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Five Questions to Understanding PCI Compliance

When you boil it all down, PCI compliance is about doing what is right for your donors and maintaining their trust.

All organizations and churches want to keep their systems secure and safeguard donors' payment information. Unfortunately, the process and standards for keeping this sensitive data safe continue to become increasingly complex and require more resources.

Let's have a quick look at general questions related to PCI compliance.

What is PCI compliance?

Any organization or church that processes, stores, or transmits payment cardholder data must adhere to PCI DSS –the Payment Card Industry Data Security Standard.

Cardholder data refers to the personally identifiable information (PII) associated with the owner of a debit, credit, or pre-paid payment card. PCI compliance is how the Payment Card Industry Security Standards Council (PCI SSC) ensures that organizations/churches handle cardholder data in a secure environment.
All organizations/churches accepting card donations must be PCI compliant or risk financial penalties (fees typically). 

Which organizations are required to comply with PCI standards?

Any debit, credit, or pre-paid card associated with any of the five members of the PCI SSC – American Express, Discover, JCB, MasterCard, and Visa – falls under the scope of PCI compliance.

So, all churches and organizations that accept card donations by any mechanism – from point-of-sale swipe terminals to e-commerce shopping carts – must meet and maintain some PCI compliance criteria.

What are the risks of not being PCI compliant?

PCI DSS is a set of standards, not laws, but almost every state has enacted legislation requiring organizations/churches to notify their donors of security breaches. Current state and federal privacy regulations forbid organizations/churches from storing unencrypted donor data, PINs, and other PII.

Organizations/churches that do not comply with PCI standards risk being subject to costly consequences –  fines, legal fees, card replacement costs, forensic audits, decreases in stock equity, reputation damage, and loss of donors.

How do third-party payment processors help organizations reach PCI compliance?

Outsourced payment processors do not automatically provide compliance. However, strong and resourceful partners like CardConnect can help organizations/churches simplify ongoing compliance needs and rest easy knowing they're meeting all requirements.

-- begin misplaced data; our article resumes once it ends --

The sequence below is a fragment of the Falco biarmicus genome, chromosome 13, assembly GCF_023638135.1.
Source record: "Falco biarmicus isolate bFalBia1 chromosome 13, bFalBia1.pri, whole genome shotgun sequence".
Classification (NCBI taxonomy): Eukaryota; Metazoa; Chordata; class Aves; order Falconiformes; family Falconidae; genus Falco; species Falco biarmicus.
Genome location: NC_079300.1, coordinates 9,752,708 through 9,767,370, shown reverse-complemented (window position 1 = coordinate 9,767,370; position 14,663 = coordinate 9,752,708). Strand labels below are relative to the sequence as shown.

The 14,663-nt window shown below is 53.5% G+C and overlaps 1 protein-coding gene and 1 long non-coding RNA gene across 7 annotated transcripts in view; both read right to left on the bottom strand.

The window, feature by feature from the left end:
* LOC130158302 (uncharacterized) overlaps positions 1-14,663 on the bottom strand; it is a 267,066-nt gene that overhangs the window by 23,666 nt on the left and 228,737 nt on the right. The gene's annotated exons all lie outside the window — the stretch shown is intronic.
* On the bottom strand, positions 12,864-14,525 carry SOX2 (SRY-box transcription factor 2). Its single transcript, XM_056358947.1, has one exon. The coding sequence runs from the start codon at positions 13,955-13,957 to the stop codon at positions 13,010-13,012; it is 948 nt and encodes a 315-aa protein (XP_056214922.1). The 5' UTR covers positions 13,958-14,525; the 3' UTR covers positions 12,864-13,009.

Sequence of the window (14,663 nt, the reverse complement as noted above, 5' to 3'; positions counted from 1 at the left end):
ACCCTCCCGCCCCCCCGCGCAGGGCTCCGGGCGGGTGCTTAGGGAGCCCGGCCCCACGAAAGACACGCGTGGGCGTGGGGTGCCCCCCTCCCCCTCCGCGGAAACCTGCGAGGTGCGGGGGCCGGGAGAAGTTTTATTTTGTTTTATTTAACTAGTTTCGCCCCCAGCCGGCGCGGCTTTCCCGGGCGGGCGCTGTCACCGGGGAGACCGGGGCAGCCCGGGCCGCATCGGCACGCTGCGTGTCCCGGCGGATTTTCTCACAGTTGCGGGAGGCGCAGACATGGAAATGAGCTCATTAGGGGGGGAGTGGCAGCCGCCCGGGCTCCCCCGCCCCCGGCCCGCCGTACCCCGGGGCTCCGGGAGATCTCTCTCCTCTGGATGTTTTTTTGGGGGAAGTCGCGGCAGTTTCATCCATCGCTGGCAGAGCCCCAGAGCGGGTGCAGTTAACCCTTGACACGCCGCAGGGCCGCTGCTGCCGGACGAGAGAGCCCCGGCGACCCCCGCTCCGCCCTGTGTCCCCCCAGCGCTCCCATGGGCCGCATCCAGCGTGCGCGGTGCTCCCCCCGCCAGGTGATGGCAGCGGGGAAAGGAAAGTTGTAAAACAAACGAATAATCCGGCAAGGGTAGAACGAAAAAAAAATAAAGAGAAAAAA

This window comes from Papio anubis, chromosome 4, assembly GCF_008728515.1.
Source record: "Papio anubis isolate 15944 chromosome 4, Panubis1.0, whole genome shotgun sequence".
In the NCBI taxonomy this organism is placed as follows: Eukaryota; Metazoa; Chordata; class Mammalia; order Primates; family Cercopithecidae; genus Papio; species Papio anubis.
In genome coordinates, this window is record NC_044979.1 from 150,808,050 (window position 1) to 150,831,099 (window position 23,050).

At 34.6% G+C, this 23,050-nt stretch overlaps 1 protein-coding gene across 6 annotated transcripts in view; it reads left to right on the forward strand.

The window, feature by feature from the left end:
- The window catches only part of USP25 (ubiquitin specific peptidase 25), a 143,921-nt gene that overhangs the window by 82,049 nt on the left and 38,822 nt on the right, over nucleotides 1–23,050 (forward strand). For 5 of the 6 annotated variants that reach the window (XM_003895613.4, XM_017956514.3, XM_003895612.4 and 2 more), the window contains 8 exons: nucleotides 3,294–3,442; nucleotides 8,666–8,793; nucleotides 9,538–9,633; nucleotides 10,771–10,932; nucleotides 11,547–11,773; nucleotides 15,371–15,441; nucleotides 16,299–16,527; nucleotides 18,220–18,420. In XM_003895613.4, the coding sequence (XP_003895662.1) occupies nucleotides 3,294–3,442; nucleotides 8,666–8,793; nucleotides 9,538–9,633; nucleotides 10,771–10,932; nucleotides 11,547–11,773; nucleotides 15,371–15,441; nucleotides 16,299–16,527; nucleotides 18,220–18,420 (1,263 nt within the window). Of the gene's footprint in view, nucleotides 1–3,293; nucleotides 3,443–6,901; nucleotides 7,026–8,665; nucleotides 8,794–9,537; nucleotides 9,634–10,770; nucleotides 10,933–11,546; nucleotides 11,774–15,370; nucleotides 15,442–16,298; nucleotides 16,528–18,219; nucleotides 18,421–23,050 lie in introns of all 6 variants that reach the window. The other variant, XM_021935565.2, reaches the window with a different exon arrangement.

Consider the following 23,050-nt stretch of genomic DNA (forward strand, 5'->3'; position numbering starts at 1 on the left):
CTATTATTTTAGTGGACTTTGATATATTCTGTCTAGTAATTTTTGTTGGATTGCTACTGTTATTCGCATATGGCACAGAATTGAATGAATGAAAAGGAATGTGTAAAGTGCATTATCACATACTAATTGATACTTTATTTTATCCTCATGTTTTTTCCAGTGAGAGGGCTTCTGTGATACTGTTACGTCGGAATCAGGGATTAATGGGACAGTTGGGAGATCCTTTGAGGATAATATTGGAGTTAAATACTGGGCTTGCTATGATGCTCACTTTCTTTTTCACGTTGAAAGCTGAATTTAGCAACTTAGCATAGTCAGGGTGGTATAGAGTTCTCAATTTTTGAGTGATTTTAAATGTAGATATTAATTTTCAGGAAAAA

Hackers are growing more innovative and more relentless every day. A third-party processor can reduce your organization's risk of exposure and serve as an ongoing security consultant.

Processors can identify system vulnerabilities that could be targeted by cybercriminals seeking access to your private network. They also should have expert knowledge of the latest compliance rules and a pulse on new and customizable technologies that can decrease or remove your system from the scope of PCI compliance.

What steps should our church or organization take to meet PCI compliance?

Although iDonate and CardConnect are responsible for the majority of PCI Compliance coverage, your organization still owns some responsibilities. Twelve PCI DSS requirements must be passed to be considered compliant. The 12 categories are listed below:

  1. Install and maintain a firewall configuration to protect cardholder data.
  2. Do not use vendor-supplied defaults for system passwords and other security parameters.      Have a strong password for logging in to iDonate and CardPointe.com. 
  3. Protect stored cardholder data. Adhere to a policy requiring everyone to lock their computers before leaving their desks, especially when visitors are in the building.
  4. Encrypt the transmission of cardholder data across open, public networks.
  5. Use and regularly update anti-virus software or programs.
  6. Develop and maintain secure systems and applications.
  7. Restrict access to cardholder data by business need to know.
  8. Assign a unique ID to each person with computer access.
  9. Restrict physical access to cardholder data. Please let everyone in your office know they should never write down a donor's credit card number.  
  10. Track and monitor all access to network resources and cardholder data.
  11. Regularly test security systems and processes. PCI compliance requires permission from you to run a basic scan of your organization's website to verify that no security leaks can be found that might compromise a donor's personal information. They will let you know if anything is found and give you helpful information to resolve the matter.  
  12. Maintain a policy that addresses information security for all personnel. This policy should exist in writing as a part of your organization's overall Security Policy. These are requirements of the PCI that we cannot take responsibility for you. The PCI Compliance Online Assessment requires you to attest to these policies and more being in place. With this attestation, they can approve and list you as compliant.

    Your organization and church benefit from including the "PCI Compliant" Logo on your website after you've been approved. This creates added confidence for your donors when they come to your website to look around, fill out any forms, or give a donation!